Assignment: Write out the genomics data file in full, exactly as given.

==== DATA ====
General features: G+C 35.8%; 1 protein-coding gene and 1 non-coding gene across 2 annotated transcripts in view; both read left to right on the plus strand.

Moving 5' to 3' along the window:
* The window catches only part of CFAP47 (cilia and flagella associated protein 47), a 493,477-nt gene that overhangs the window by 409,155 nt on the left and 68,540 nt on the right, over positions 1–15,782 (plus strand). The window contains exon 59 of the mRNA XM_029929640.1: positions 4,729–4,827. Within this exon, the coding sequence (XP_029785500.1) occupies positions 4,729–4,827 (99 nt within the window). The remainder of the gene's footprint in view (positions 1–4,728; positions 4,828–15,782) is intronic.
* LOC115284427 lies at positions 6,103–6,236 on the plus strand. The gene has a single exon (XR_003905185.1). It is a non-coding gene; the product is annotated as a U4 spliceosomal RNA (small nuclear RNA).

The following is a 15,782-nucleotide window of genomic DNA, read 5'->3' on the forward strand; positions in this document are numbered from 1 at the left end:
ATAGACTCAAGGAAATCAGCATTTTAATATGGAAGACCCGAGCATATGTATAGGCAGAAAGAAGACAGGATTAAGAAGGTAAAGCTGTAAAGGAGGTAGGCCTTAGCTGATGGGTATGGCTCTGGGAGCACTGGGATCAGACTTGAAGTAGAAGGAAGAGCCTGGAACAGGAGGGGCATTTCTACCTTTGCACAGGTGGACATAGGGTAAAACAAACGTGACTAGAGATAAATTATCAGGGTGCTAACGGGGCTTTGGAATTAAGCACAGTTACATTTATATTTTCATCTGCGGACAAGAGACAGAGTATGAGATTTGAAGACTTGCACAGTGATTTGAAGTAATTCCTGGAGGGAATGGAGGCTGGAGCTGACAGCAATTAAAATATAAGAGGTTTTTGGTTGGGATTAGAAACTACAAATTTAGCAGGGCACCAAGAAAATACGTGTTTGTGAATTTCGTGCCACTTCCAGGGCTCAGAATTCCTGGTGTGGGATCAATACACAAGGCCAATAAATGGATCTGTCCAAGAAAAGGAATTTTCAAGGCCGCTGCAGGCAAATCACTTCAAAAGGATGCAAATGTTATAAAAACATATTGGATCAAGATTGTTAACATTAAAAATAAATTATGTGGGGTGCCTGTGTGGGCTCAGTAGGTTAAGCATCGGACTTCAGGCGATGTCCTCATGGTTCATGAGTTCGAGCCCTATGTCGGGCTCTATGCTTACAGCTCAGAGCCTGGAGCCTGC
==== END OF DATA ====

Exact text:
General features: G+C 35.8%; 1 protein-coding gene and 1 non-coding gene across 2 annotated transcripts in view; both read left to right on the plus strand.

Moving 5' to 3' along the window:
* The window catches only part of CFAP47 (cilia and flagella associated protein 47), a 493,477-nt gene that overhangs the window by 409,155 nt on the left and 68,540 nt on the right, over positions 1–15,782 (plus strand). The window contains exon 59 of the mRNA XM_029929640.1: positions 4,729–4,827. Within this exon, the coding sequence (XP_029785500.1) occupies positions 4,729–4,827 (99 nt within the window). The remainder of the gene's footprint in view (positions 1–4,728; positions 4,828–15,782) is intronic.
* LOC115284427 lies at positions 6,103–6,236 on the plus strand. The gene has a single exon (XR_003905185.1). It is a non-coding gene; the product is annotated as a U4 spliceosomal RNA (small nuclear RNA).

The following is a 15,782-nucleotide window of genomic DNA, read 5'->3' on the forward strand; positions in this document are numbered from 1 at the left end:
ATAGACTCAAGGAAATCAGCATTTTAATATGGAAGACCCGAGCATATGTATAGGCAGAAAGAAGACAGGATTAAGAAGGTAAAGCTGTAAAGGAGGTAGGCCTTAGCTGATGGGTATGGCTCTGGGAGCACTGGGATCAGACTTGAAGTAGAAGGAAGAGCCTGGAACAGGAGGGGCATTTCTACCTTTGCACAGGTGGACATAGGGTAAAACAAACGTGACTAGAGATAAATTATCAGGGTGCTAACGGGGCTTTGGAATTAAGCACAGTTACATTTATATTTTCATCTGCGGACAAGAGACAGAGTATGAGATTTGAAGACTTGCACAGTGATTTGAAGTAATTCCTGGAGGGAATGGAGGCTGGAGCTGACAGCAATTAAAATATAAGAGGTTTTTGGTTGGGATTAGAAACTACAAATTTAGCAGGGCACCAAGAAAATACGTGTTTGTGAATTTCGTGCCACTTCCAGGGCTCAGAATTCCTGGTGTGGGATCAATACACAAGGCCAATAAATGGATCTGTCCAAGAAAAGGAATTTTCAAGGCCGCTGCAGGCAAATCACTTCAAAAGGATGCAAATGTTATAAAAACATATTGGATCAAGATTGTTAACATTAAAAATAAATTATGTGGGGTGCCTGTGTGGGCTCAGTAGGTTAAGCATCGGACTTCAGGCGATGTCCTCATGGTTCATGAGTTCGAGCCCTATGTCGGGCTCTATGCTTACAGCTCAGAGCCTGGAGCCTGC